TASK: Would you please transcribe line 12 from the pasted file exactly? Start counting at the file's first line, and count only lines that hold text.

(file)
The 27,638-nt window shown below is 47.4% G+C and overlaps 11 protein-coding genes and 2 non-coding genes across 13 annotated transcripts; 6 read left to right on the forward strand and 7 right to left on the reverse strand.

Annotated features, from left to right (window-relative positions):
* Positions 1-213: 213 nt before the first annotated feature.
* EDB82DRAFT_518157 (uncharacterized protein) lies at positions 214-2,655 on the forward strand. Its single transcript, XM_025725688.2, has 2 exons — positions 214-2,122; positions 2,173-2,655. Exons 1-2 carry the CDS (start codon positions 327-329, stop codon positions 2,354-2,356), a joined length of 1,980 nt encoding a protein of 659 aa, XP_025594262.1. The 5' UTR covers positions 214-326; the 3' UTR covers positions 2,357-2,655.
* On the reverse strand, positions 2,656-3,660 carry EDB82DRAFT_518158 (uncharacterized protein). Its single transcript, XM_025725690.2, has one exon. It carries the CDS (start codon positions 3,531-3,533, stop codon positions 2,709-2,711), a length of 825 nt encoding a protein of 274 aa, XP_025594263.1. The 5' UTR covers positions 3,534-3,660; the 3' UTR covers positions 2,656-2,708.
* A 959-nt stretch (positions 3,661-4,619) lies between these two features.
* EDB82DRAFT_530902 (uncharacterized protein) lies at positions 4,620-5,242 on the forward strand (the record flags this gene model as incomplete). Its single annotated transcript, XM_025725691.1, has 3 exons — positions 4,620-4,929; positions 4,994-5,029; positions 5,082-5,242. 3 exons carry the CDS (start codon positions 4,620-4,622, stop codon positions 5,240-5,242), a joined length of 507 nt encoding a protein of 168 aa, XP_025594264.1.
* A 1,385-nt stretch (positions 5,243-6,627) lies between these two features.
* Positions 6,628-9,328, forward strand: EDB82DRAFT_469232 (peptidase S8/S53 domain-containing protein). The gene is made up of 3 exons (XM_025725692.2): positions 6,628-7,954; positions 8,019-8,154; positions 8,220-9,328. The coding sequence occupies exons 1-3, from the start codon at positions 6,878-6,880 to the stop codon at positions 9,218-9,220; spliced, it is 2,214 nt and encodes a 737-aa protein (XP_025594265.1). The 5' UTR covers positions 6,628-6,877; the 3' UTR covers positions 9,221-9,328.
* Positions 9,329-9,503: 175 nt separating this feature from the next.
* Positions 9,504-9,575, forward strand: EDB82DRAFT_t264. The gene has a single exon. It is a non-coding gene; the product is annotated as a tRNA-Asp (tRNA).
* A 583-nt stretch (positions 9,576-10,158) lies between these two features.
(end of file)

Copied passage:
* A 583-nt stretch (positions 9,576-10,158) lies between these two features.